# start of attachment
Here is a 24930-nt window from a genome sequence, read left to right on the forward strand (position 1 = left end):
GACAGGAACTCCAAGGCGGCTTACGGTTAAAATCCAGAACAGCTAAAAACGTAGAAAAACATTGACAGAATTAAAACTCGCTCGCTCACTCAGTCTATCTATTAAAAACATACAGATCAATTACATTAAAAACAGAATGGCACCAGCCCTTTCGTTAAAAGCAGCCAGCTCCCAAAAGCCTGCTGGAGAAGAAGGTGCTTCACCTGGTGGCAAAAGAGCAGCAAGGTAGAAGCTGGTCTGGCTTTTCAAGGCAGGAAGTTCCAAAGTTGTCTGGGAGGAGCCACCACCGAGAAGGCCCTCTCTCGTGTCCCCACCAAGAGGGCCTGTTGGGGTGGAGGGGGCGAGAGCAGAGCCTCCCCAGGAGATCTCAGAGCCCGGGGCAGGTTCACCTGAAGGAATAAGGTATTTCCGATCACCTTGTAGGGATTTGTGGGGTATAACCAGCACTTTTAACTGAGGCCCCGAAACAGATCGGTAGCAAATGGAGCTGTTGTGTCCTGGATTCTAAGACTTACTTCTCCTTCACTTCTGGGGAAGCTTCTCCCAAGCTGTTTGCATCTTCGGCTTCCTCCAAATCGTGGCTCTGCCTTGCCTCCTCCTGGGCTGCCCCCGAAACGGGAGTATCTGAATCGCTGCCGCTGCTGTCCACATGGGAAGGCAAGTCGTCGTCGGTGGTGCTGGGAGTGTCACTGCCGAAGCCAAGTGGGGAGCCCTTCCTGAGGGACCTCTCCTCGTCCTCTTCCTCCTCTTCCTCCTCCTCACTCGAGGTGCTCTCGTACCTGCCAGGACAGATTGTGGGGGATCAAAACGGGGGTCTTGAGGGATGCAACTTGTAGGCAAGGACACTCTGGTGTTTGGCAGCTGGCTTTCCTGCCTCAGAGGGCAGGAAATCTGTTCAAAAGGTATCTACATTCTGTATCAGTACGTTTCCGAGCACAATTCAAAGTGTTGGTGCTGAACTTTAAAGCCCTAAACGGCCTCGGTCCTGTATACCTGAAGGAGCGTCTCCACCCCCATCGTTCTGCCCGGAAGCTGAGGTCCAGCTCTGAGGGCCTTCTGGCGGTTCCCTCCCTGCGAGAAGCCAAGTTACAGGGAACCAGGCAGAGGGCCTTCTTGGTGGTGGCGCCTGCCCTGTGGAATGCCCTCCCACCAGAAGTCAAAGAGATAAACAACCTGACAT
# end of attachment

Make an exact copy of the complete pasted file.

Here is a 24930-nt window from a genome sequence, read left to right on the forward strand (position 1 = left end):
GACAGGAACTCCAAGGCGGCTTACGGTTAAAATCCAGAACAGCTAAAAACGTAGAAAAACATTGACAGAATTAAAACTCGCTCGCTCACTCAGTCTATCTATTAAAAACATACAGATCAATTACATTAAAAACAGAATGGCACCAGCCCTTTCGTTAAAAGCAGCCAGCTCCCAAAAGCCTGCTGGAGAAGAAGGTGCTTCACCTGGTGGCAAAAGAGCAGCAAGGTAGAAGCTGGTCTGGCTTTTCAAGGCAGGAAGTTCCAAAGTTGTCTGGGAGGAGCCACCACCGAGAAGGCCCTCTCTCGTGTCCCCACCAAGAGGGCCTGTTGGGGTGGAGGGGGCGAGAGCAGAGCCTCCCCAGGAGATCTCAGAGCCCGGGGCAGGTTCACCTGAAGGAATAAGGTATTTCCGATCACCTTGTAGGGATTTGTGGGGTATAACCAGCACTTTTAACTGAGGCCCCGAAACAGATCGGTAGCAAATGGAGCTGTTGTGTCCTGGATTCTAAGACTTACTTCTCCTTCACTTCTGGGGAAGCTTCTCCCAAGCTGTTTGCATCTTCGGCTTCCTCCAAATCGTGGCTCTGCCTTGCCTCCTCCTGGGCTGCCCCCGAAACGGGAGTATCTGAATCGCTGCCGCTGCTGTCCACATGGGAAGGCAAGTCGTCGTCGGTGGTGCTGGGAGTGTCACTGCCGAAGCCAAGTGGGGAGCCCTTCCTGAGGGACCTCTCCTCGTCCTCTTCCTCCTCTTCCTCCTCCTCACTCGAGGTGCTCTCGTACCTGCCAGGACAGATTGTGGGGGATCAAAACGGGGGTCTTGAGGGATGCAACTTGTAGGCAAGGACACTCTGGTGTTTGGCAGCTGGCTTTCCTGCCTCAGAGGGCAGGAAATCTGTTCAAAAGGTATCTACATTCTGTATCAGTACGTTTCCGAGCACAATTCAAAGTGTTGGTGCTGAACTTTAAAGCCCTAAACGGCCTCGGTCCTGTATACCTGAAGGAGCGTCTCCACCCCCATCGTTCTGCCCGGAAGCTGAGGTCCAGCTCTGAGGGCCTTCTGGCGGTTCCCTCCCTGCGAGAAGCCAAGTTACAGGGAACCAGGCAGAGGGCCTTCTTGGTGGTGGCGCCTGCCCTGTGGAATGCCCTCCCACCAGAAGTCAAAGAGATAAACAACCTGACAT